Wooden Spoons

Before his death, I guess I thought that they sprang,

fully formed

from his brow.

Wooden, things, all of them.


A wooden ball inside a wooden cage.

Primitive zoo animals, occasional dolls’ furniture,

but most of all spoons.

Wooden spoons.

An army of them, oversized.  Given freely and frequently.

Most of us ran out of things to do with them.

When we found ourselves in the basement.

After that hard, hot day of burying him.

They surprised me, sitting as they were

in a plastic, clear tub.

Half a dozen spoons in varying stages of completion.

They looked like things that were growing out of the blocks they’d once been

Realizing their destinies and clarifying there nature.

They sat atop an old book with carving designs, plans, and blue prints.

The cover was fraying and the pages, they were slipping out of it.

And there were these implements.

Sinister-looking things, almost.  But also basic, somehow.

He was the sort-of man who most likely bought a cheapish set at K-mart.

When we found ourself in the basement

that in some sense was no longer his

and saw the tub sitting there,

my little boy asked if we could take that home.

It is sometime later.

And we are here.

With the spoons, half carved.

With the book.  The pages are falling out.

and strange knives, sanders, and blades.

There was a time that we could have asked him to show us how to do this.

But now it is just my boy and I.   Sitting on the bench hunched over.

It is not long before I abondon this conceit I entertained:

I had relished the symbolism of it all.

Spoons that he began and we completed…

They would have been a sort-of icon.

Standing in for the ways that legacies might carry across the generations.

But as we ruined those spoons that he’d begun…

I can not avoid the other implications

of what it is that we have done.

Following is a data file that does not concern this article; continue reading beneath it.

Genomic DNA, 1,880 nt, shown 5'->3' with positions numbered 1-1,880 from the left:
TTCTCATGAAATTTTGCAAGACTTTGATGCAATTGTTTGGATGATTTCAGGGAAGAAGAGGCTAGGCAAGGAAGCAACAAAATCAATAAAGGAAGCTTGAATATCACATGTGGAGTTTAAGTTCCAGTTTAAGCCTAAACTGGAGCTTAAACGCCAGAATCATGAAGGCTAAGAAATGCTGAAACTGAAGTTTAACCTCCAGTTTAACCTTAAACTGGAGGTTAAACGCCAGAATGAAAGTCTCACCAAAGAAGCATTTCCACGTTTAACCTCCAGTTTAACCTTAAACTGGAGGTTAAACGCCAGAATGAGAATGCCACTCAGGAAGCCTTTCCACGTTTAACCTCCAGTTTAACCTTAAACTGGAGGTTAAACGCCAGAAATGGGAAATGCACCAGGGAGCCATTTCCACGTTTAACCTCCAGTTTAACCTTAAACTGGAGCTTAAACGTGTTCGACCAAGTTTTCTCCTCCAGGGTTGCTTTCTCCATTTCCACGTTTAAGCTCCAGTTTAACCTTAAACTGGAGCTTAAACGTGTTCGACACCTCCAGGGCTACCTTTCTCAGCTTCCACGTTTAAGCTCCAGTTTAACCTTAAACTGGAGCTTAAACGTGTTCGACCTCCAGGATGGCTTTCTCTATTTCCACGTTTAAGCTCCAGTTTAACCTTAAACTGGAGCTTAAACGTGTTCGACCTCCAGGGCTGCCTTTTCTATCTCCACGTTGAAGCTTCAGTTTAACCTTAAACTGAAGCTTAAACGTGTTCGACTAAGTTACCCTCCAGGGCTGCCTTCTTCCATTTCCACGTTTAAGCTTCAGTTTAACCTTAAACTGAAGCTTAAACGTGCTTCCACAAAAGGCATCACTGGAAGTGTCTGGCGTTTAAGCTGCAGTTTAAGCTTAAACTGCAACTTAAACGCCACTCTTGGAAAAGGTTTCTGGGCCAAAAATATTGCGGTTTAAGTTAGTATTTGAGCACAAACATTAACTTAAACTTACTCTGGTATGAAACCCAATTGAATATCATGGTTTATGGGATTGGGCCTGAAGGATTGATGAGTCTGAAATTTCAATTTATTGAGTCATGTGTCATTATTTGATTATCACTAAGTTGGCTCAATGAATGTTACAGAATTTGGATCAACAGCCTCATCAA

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The stories that speak to our soul begin at a home where things are good. Cinderella is happy with her father. The three little pigs have grown up and are ready to move on. Bilbo Baggins knows his shire. Adam and Eve walk with God in the garden. My story isn’t much different. There was a time and a place where it was so good. There was a community for me. And there was joy. We were filled with a sincere desire to do what God wanted us to do. We possessed explanations and understandings that went a certain distance. We offered security and tradition and laughter. For a lot of years, that was enough. I have this sense that it was also necessary. I have this surety, now, that it certainly wasn’t everything. There were some things that became increasingly problematic as time went by. There was a desire to package things up so very neatly. Sunday morning services were efficient and strategic. Responses to differences of opinion were premeditated. Formula began to feel more important than being real. A real desire for everybody to be one of us, but also a real sense that there is an us, and there is a them. They carried a regret that it has to be this way, but deeper than this regret was a surety that this is how it is. I began to recognize that there was a cost of admission to that group. There were people who sat at the door, collecting it. Those people wished they didn’t have to. But I guess they felt like they did have to. They let some people in, and they left others out. There was a provisional membership. My friends did possess a desire to accommodate people that are different… But it would be best for everyone concerned if they were only a little bit different. I did make many steps forward in this place. Before I went there, there were lies that I believed. Some of the things that I learned there, I still hold on to. But that place is not my home anymore. Those people are not my community anymore. There were times it was hard. I am engaged in a different community now. And I am working hard at finding a place in many different places now, embracing many different kind of families. I don’t always get it right. I am trying and I am learning and I am moving foreward. I have this sense that I am not alone in these experiences. I believe that we are tribe and we are growing. We are pilgrims, looking for a new holy land. Perhaps we won’t settle on the same spot of land. But if you’ve read this far, I am thinking that we are probably headed in the same general direction. I have begun this blog to talk about where my journey is taking me. In every space, we find people who help us along. And maybe we can get to know each other, here. We embrace ideas that provide a structure for the things we believe, and perhaps we can share these too. Maybe we can form a group, a tribe, a community, if we can figure out a way to work through the shadow of these kinds of groups, if we can bigger than the us-and-them ideas that have caused so much trouble in the past. As important as they are, I think the very nature of online interactions will lend itself to something equally powerful. I am stumbling onto these practices that my grandfathers and great grandfathers in the faith engaged in. I am learning about these attitudes and intuitions are so different than the kinds of things we call doctrine today. I don’t know about you, but I am running out of patience, and even interest, in conversations about doctrine. I hope that maybe you’ll share a little something about where your journey is taking you, and maybe our common joys and challenges might help each other along, and we might lift each other up. Thanks for doing this journey with me.

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